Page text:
Sunday, February 22, 2009
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Soon-to-be-hit: Baby, cause you know, oh, living Macarena love strong.
Saturday, February 14, 2009
At one point, the building manager comes up and we have the following conversation.
"Are you guys with the CIA?"
"We are here to represent the CIA."
"What are your names?"
"The other CIA guys could at least tell me their first names."
"We're in different departments."
"The other CIA guys are upstairs and they won't come down. They are very worried."
"What are they worried about?"
"This!" he said, showing us the brochure we were handing out.
"What do they find worrisome about it? Is any of it not true?"
"No, they don't know who made it or where it came from."
"Don't worry, it is based entirely on declassified documents. We aren't spreading any state secrets here." (This is a tactic of mine that rarely works. Act as if they are accusing you of something entirely different than what they are actually accusing you of.)
Thinking that was the end of that, we continued our show. Fifteen minutes behind schedule, the real CIA slunk by and into the classroom. They didn't even wave.
A few minutes later the police showed up.
"What are you guys doing here?"
"Presenting a different side to of the CIA to potential recruits."
"You know, impersonating federal agents is a serious offense."
"I don't think we are credibly impersonating. Besides, the First Amendment protects protest and satire."
"You have to leave. You're trespassing."
"I don't think so. This is a public space in a public university and we are students here."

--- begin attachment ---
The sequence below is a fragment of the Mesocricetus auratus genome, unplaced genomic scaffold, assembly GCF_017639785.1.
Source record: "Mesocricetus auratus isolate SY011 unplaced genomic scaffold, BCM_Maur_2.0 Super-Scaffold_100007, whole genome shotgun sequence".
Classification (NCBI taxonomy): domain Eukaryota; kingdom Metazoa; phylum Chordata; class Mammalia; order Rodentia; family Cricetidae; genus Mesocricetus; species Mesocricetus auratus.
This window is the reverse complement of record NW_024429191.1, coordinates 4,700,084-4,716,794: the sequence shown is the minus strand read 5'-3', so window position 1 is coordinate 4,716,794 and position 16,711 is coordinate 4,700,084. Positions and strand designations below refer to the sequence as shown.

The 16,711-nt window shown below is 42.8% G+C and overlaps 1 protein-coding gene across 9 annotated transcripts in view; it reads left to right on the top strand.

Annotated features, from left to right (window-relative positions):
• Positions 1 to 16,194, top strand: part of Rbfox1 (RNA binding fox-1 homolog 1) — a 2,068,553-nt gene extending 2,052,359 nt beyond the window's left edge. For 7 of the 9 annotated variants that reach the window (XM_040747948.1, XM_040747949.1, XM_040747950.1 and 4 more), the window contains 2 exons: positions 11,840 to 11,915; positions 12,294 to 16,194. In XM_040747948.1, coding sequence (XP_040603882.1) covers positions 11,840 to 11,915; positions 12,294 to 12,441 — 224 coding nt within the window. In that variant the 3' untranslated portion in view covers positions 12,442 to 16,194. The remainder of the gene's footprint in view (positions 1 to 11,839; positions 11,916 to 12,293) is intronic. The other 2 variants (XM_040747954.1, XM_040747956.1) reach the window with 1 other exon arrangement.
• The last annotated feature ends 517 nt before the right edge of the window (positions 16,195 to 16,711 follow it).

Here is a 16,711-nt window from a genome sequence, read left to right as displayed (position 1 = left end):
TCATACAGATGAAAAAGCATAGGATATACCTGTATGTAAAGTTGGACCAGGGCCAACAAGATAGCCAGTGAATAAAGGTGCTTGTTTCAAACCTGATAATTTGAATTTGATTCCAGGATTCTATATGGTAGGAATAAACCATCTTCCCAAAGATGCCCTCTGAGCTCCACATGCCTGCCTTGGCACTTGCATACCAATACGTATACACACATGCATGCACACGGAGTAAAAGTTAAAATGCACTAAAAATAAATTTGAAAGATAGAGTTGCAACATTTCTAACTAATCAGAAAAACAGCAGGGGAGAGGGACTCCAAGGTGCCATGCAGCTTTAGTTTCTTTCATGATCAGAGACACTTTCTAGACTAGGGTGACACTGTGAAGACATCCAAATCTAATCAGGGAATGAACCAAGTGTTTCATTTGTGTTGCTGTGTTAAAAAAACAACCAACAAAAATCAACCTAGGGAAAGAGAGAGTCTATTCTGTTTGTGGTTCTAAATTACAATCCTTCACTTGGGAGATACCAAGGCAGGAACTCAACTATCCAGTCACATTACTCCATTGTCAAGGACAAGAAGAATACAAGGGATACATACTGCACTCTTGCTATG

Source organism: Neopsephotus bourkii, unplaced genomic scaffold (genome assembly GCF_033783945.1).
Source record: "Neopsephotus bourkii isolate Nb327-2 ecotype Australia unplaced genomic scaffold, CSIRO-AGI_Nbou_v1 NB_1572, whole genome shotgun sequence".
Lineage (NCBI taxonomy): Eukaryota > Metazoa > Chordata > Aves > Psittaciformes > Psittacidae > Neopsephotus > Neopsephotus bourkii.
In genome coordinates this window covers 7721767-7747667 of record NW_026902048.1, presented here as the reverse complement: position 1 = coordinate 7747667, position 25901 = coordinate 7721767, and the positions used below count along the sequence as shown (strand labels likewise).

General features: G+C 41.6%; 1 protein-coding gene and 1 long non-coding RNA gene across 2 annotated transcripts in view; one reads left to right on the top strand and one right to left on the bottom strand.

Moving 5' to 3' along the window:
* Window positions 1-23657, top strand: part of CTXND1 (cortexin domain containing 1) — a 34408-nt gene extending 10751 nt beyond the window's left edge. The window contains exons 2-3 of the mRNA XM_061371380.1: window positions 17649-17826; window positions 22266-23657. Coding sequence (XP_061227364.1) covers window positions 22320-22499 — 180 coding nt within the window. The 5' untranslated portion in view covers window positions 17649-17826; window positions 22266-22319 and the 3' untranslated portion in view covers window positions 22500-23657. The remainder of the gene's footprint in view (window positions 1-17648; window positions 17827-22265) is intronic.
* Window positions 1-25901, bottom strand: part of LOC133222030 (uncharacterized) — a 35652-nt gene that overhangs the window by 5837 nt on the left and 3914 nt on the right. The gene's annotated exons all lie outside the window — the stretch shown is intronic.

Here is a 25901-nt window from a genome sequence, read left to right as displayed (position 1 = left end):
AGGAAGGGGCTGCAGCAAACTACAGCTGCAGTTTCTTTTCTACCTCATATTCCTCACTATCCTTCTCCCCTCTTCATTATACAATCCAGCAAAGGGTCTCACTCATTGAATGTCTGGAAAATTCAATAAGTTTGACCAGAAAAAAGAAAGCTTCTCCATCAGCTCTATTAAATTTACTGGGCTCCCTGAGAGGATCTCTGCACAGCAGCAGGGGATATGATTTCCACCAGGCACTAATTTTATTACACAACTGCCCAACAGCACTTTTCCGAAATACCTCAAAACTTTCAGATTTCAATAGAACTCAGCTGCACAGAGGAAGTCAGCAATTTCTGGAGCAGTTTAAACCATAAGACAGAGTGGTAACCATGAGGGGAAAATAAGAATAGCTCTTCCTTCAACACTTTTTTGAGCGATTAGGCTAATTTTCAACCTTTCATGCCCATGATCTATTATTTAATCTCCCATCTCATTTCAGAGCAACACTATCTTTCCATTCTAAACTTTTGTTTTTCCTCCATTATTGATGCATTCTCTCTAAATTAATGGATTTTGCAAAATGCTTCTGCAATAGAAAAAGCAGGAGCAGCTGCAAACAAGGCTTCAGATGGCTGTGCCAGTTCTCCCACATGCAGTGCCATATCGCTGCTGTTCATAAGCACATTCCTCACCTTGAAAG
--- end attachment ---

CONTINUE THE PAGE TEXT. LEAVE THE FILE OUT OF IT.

"But you are creating a nuisance."
"Since when is saying true things in a university a nuisance?"
"You weren't invited."
"The CIA's invitation says 'all students are welcome.'"
Note to others: You can't argue law with the police. They are just the muscle the state uses to protect their interests. The Main Officer asks for my ID, while his sidekick asks for my partner's ID. I initially refuse, as Michigan is not a "stop and identify" state, but I guess when the police are called on you, that constitutes probable cause. He runs my name and finds no outstanding warrants, much to his displeasure. My partner, though, was having trouble. He didn't have his ID on him. Sidekick was giving him a really hard time.
"Do you know how close you are to getting arrested?" he asked.
"For what crime?" I asked.
"Failure to identify."
"He doesn't have his ID with him," I noted.
"That's a against the law," Sidekick explained.
"So it is against the law to leave your house without an ID?" I probed.
"Yes," he lied. Eventually he conceded to running the name without an ID.
The cops were acting really tough. When I put my hands in my pockets, he yelled "Hands out of the pockets!" and when I asked to get a drink from the drinking fountain behind him, he yelled "No drinks!" At this point, we were getting pretty nervous. They were acting all drunk on power, and we thought the next interrogation we were part of might not be a demonstration. Next, a guy shows up. Khaki trench coat and tweed scarf.
"Alright, get out of here," Khaki trench coat says.
"Right, now that someone authorized has told us." I said, rolling my eyes. The beat cops acted offended by this.
"Don't you know that's the Sargent?" They said. Because you should dress your high ranking people in khaki and tweed. It's a uniform that really commands respect. But considering they were threatening to arrest us, we took this as an opportunity to leave. Which, on reflection, was exactly what they wanted. Make us think we are in trouble, then give us an out. We take the out, and they get rid of their headache without having to do all the paperwork. Victory for the CIA and the local police.